The federal government deliberately targeted Black Lives Matter protesters via heavy-handed criminal prosecutions in an attempt to disrupt and discourage the global movement that swept the nation and beyond last summer after the Minneapolis police killed George Floyd, according to a new report.
Movement leaders and experts said the prosecution of protesters over the past year continued a century-long practice by the federal government, rooted in structural racism, to suppress Black social movements via the use of surveillance tactics and other mechanisms.
The report was released by the Movement for Black Lives, a coalition of more than 50 activism and advocacy civil rights groups and professional associations representing Black communities and published in partnership with the Creating Law Enforcement Accountability and Responsibility (Clear) clinic at City University of New York (Cuny) School of Law.
“The empirical data and findings in this report largely corroborate what Black organizers have long known intellectually, intuitively, and from lived experience about the federal government’s disparate policing and prosecution of racial justice protests and related activity,” the report stated.
The report, which was first shared with the Associated Press, argues that as the uprisings in the summer of 2020 increased, so did police presence, the deployment of federal agents and prosecution of protesters.
Titled Struggle For Power: The Ongoing Persecution of Black Movement By The US Government, the report details how policing has been used historically as a major tool to deter Black people from engaging in their right to protest, and to weaken efforts to draw attention to issues affecting Black Americans.
It also draws a comparison to how the government used counter-intelligence program techniques to “disrupt the work of the Black Panther Party and other organizations fighting for Black liberation”.
“We want to really show how the US government has continued to persecute the Black movement by surveillance, by criminalizing protests, and by using the criminal legal system to prevent people from protesting and punishing them for being engaged in protests by attempting to curtail their first amendment rights,” said Amara Enyia, the Movement for Black Lives’ policy research coordinator.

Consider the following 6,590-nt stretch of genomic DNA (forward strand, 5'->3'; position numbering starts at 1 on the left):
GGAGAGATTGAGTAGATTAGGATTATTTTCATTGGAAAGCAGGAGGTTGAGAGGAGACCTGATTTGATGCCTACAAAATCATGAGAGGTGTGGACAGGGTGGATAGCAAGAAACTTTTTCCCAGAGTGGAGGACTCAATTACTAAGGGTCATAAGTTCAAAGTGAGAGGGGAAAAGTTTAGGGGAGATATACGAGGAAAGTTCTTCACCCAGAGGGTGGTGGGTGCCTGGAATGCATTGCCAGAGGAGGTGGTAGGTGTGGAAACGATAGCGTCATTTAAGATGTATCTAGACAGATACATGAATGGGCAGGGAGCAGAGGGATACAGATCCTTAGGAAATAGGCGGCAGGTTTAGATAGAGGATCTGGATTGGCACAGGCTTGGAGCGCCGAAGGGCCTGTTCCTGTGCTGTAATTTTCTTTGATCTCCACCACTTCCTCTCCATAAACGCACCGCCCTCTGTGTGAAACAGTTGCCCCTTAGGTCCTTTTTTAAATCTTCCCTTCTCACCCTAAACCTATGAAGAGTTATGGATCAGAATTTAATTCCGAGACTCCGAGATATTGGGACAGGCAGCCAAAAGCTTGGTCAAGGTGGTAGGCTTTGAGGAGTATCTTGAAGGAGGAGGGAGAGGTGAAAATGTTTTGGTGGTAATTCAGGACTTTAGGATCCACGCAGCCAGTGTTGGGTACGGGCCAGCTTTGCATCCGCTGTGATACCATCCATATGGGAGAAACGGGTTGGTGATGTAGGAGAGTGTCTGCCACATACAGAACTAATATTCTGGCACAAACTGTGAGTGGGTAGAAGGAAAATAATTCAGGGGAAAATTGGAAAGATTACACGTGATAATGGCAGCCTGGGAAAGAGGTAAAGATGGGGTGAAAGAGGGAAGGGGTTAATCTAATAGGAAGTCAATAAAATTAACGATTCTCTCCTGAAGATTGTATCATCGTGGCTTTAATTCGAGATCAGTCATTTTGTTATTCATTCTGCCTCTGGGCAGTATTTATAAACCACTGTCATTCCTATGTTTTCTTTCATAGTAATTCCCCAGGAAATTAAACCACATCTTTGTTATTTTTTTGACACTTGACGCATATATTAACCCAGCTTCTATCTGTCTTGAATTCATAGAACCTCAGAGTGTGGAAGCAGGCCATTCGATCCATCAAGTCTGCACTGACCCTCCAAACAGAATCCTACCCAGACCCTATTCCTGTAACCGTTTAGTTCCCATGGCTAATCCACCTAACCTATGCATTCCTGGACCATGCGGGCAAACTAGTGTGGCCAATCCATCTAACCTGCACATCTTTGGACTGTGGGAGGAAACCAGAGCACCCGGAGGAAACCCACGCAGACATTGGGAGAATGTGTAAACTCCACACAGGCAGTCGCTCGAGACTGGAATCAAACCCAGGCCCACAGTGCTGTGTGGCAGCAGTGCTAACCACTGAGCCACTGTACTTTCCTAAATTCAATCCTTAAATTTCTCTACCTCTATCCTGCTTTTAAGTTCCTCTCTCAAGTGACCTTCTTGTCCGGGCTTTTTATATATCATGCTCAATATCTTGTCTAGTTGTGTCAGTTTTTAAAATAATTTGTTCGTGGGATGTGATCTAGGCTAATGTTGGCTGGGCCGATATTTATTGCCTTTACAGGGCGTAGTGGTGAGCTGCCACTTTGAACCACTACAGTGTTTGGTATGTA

“It is undeniable that racism plays a role,“ Enyia said. “It is structurally built into the fabric of this country and its institutions, which is why it’s been so difficult to eradicate. It’s based on institutions that were designed around racism and around the devaluing of Black people and the devaluing of Black lives.”
In the report, the Movement for Black Lives calls for amnesty for all protesters involved in the nationwide protests.
The group, also known as M4BL, is demanding reparations from the government that include an acknowledgment and an apology for the long history of targeting movements “in support of Black life and Black liberation”.
It also is pushing for passage of the Breathe Act, proposed federal legislation that would radically transform the country’s criminal justice system, and ending the use of joint terrorism taskforces in local communities.
The report also points to the stark difference in how the government handled the Covid-19 protests against local government shutdowns and mask mandates amid the pandemic during the same period.
It analyzes 326 criminal cases initiated by US federal prosecutors over alleged conduct related to protests in the wake of Floyd’s murder and the police killings of other Black Americans, from31 May 2020 to 25 October 2020.
A key finding of the report is that the push to use federal charges against protesters came from top-down directives from Donald Trump and the former attorney general William Barr.
M4BL and Clear found that in 92.6% of the cases, there were equivalent state-level charges that could have been brought against defendants, mostly with less severe potential sentences.
“We saw Barr overnight go from expressing some level of sympathy for racial justice protesters to labeling them as radical and violent agitators with absolutely no basis for that sort of characterization,” said Ramzi Kassem, founding director of Clear and a law professor at CUNY, adding that it was “very transparently aimed at disrupting a Black-led movement for social justice that was happening both spontaneously and in an organized fashion nationwide”.
Race data was only available for 27%, or 89, of the defendants. Of that number, 52% were identified as Black. Of the Black defendants, 91% were identified as male.
Portland, Oregon, led in the number of charges brought for protest-related activity, making up 29% of federal charges. Chicago, Las Vegas, Washington, DC, and Minneapolis followed.